Millard School Bond

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Millard School Bond

Postby HuskerDave » Thu Sep 08, 2011 11:50 am

So the Millard school board is upping the ante, asking for $140,000,000 from taxpayers (on top of the regular tax levy), telling us it's "only" $15 per $100K of valuation.  Uh, make that another $15, on top of the last bond issue, and the one before that.

This bond is nearly twice as large as any previous bond for the Millard schools; but doesn't build a single school.  So where is the money to go?  

-Field turf for several practice fields. Supposedly it's a 'safety' issue for the marching band - honestly?  I was in the marching band.  I never knew of anyone to have a $3 million turned ankle.

-Replacing computer cables at schools.  I happen to know they just did this a couple of years ago, and it didn't need to be done then, either.  When is the last time you threw out all your old network cabling at work and ran new lines?  Never?  that's like the rest of us then.  Good grief, it doesn't expire like old milk!  By the way, this costs about $1 per foot of cable, not counting the labor.  How many feet do you think goes into a high school?

-Undisclosed 'security improvements' as a knee-jerk reaction to the shootings at Millard South last year.  It is IRRESPONSIBLE to spend tens of millions of dollars of taxpayer money on measures that would NOT have stopped a lone shooter.  It's just as dumb as forcing you to leave your nail clippers in the trash can at the airport security line.

-'improvements' to classrooms.  Like what?  A room is a room is a room.  We're already spending $10,000 per student, per year, to teach these kids.

VOTE DOWN THIS BOND!  The taxpayers have ponied up enough already.  Don't give me that "don't you care about kids" nonsense.  Throwing more money at a school board with no fiscal responsibility doesn't help Johnny read.

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Postby bigredmed » Thu Sep 08, 2011 12:17 pm

Millard has been known ever since the 70's for building flashy things that get noticed, but not doing much regarding practical stuff.

Can't support this kind of spending either.

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Postby HuskerDave » Thu Sep 08, 2011 12:30 pm

http://www.omaha.com/article/20110907/NEWS01/709079918

http://www.omaha.com/article/20110822/NEWS01/110829929/-1#millard-eyes-140m-bond-issue

$25 million for 'technology.'  I'm pretty sure that would buy 62,500 brand new laptops, at $400 each.  What could possibly cost $25,000,000?

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Postby joeglow » Thu Sep 08, 2011 12:34 pm

Is this a mail in bond?  Are they going to be sneaky like they were before and do their own special election, knowing hardly anyone would show except ardent supporters (as opposed to including it on a general election ballot and getting much more people to vote)?  Sadly, most school districts have ZERO accountability to what they upset their money away on (really, OPS you need a full football stadium for EVERY high school in the district?) because if you oppose it, you hate teachers and want our kids to fail (just like if you oppose a fire contract, you want children to die by the hundreds in fires).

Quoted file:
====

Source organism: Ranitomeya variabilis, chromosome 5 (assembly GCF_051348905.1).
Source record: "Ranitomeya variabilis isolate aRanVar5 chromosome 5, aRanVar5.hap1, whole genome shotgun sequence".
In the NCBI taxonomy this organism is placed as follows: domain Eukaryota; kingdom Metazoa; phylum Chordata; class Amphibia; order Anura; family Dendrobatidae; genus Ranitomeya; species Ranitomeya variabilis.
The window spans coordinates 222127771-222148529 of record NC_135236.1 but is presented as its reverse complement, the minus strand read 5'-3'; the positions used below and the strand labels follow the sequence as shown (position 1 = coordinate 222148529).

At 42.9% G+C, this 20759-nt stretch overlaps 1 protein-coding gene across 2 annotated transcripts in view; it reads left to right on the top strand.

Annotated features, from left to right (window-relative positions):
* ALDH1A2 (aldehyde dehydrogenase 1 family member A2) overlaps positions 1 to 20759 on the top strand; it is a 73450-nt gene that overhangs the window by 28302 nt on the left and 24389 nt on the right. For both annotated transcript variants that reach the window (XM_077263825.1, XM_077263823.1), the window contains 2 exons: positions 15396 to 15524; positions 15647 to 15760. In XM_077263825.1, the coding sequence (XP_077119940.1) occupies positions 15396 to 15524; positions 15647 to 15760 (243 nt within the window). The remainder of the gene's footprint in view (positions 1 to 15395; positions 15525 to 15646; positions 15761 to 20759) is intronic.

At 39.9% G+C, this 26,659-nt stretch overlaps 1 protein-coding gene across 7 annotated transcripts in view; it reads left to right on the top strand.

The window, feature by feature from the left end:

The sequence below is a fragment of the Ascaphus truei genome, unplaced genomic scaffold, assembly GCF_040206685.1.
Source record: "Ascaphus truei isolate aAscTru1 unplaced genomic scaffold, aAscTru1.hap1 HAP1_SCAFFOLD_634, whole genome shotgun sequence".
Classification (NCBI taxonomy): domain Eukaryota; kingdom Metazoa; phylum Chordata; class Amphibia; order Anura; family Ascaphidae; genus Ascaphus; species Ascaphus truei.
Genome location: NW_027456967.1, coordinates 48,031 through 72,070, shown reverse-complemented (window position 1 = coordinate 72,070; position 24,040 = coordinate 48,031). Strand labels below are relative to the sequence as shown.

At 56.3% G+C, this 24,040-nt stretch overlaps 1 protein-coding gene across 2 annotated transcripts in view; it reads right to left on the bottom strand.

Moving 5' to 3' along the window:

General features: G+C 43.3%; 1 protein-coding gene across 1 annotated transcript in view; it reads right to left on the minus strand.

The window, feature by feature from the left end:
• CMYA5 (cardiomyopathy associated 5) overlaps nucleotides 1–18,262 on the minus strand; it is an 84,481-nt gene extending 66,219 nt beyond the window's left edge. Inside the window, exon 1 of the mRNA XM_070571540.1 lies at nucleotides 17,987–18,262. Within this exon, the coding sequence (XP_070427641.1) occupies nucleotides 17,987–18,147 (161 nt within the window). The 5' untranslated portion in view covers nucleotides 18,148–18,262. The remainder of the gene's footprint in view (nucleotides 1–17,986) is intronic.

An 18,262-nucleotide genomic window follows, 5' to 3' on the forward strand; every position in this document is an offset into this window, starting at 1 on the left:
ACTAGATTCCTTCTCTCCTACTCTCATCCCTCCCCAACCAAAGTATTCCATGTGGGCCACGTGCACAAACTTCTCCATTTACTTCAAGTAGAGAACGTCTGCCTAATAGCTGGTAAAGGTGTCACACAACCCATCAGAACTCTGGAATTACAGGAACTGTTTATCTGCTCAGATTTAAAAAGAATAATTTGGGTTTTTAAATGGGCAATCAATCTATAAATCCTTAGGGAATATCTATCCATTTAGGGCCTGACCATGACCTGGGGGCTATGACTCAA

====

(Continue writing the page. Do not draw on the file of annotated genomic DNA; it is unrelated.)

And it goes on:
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Postby HuskerDave » Thu Sep 08, 2011 12:38 pm

joeglow wrote:Is this a mail in bond?  Are they going to be sneaky like they were before and do their own special election, knowing hardly anyone would show except ardent supporters (as opposed to including it on a general election ballot and getting much more people to vote)?  Sadly, most school districts have ZERO accountability to what they upset their money away on (really, OPS you need a full football stadium for EVERY high school in the district?) because if you oppose it, you hate teachers and want our kids to fail (just like if you oppose a fire contract, you want children to die by the hundreds in fires).


Yes, they're making it a mail-in bond.  I'm curious to see whether they make it look like junk mail so that people are inclined to throw it away.  I also expect something to come home from school with my kids encouraging a 'yes' vote.

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Postby bigredmed » Thu Sep 08, 2011 4:43 pm

HuskerDave wrote:
joeglow wrote:Is this a mail in bond?  Are they going to be sneaky like they were before and do their own special election, knowing hardly anyone would show except ardent supporters (as opposed to including it on a general election ballot and getting much more people to vote)?  Sadly, most school districts have ZERO accountability to what they upset their money away on (really, OPS you need a full football stadium for EVERY high school in the district?) because if you oppose it, you hate teachers and want our kids to fail (just like if you oppose a fire contract, you want children to die by the hundreds in fires).